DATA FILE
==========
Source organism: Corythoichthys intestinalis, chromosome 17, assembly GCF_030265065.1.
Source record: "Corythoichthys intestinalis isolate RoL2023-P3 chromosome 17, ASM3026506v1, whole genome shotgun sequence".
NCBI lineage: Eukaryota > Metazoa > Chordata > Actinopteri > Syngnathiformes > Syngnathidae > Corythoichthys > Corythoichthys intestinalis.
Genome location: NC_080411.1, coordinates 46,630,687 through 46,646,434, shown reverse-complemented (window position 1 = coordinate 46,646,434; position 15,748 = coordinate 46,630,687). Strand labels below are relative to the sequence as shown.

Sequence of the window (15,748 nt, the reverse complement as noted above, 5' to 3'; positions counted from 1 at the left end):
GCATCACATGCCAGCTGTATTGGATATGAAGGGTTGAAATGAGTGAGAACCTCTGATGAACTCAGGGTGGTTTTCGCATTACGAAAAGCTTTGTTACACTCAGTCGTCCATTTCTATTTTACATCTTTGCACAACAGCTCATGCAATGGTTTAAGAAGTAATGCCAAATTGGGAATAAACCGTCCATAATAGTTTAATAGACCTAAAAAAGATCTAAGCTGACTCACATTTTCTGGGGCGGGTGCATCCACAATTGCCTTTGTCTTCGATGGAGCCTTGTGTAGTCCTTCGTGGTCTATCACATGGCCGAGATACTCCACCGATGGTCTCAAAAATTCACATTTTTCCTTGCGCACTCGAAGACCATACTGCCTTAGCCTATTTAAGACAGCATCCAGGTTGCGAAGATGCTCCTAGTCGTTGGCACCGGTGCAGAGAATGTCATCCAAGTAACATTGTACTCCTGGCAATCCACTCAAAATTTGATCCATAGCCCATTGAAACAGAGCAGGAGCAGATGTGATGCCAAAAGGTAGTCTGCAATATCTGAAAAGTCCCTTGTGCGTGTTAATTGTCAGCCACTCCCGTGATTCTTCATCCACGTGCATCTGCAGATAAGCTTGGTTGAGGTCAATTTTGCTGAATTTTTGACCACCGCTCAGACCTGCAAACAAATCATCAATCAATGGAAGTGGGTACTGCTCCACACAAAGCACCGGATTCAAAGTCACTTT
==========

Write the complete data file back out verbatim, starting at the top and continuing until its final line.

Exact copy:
Source organism: Corythoichthys intestinalis, chromosome 17, assembly GCF_030265065.1.
Source record: "Corythoichthys intestinalis isolate RoL2023-P3 chromosome 17, ASM3026506v1, whole genome shotgun sequence".
NCBI lineage: Eukaryota > Metazoa > Chordata > Actinopteri > Syngnathiformes > Syngnathidae > Corythoichthys > Corythoichthys intestinalis.
Genome location: NC_080411.1, coordinates 46,630,687 through 46,646,434, shown reverse-complemented (window position 1 = coordinate 46,646,434; position 15,748 = coordinate 46,630,687). Strand labels below are relative to the sequence as shown.

Sequence of the window (15,748 nt, the reverse complement as noted above, 5' to 3'; positions counted from 1 at the left end):
GCATCACATGCCAGCTGTATTGGATATGAAGGGTTGAAATGAGTGAGAACCTCTGATGAACTCAGGGTGGTTTTCGCATTACGAAAAGCTTTGTTACACTCAGTCGTCCATTTCTATTTTACATCTTTGCACAACAGCTCATGCAATGGTTTAAGAAGTAATGCCAAATTGGGAATAAACCGTCCATAATAGTTTAATAGACCTAAAAAAGATCTAAGCTGACTCACATTTTCTGGGGCGGGTGCATCCACAATTGCCTTTGTCTTCGATGGAGCCTTGTGTAGTCCTTCGTGGTCTATCACATGGCCGAGATACTCCACCGATGGTCTCAAAAATTCACATTTTTCCTTGCGCACTCGAAGACCATACTGCCTTAGCCTATTTAAGACAGCATCCAGGTTGCGAAGATGCTCCTAGTCGTTGGCACCGGTGCAGAGAATGTCATCCAAGTAACATTGTACTCCTGGCAATCCACTCAAAATTTGATCCATAGCCCATTGAAACAGAGCAGGAGCAGATGTGATGCCAAAAGGTAGTCTGCAATATCTGAAAAGTCCCTTGTGCGTGTTAATTGTCAGCCACTCCCGTGATTCTTCATCCACGTGCATCTGCAGATAAGCTTGGTTGAGGTCAATTTTGCTGAATTTTTGACCACCGCTCAGACCTGCAAACAAATCATCAATCAATGGAAGTGGGTACTGCTCCACACAAAGCACCGGATTCAAAGTCACTTT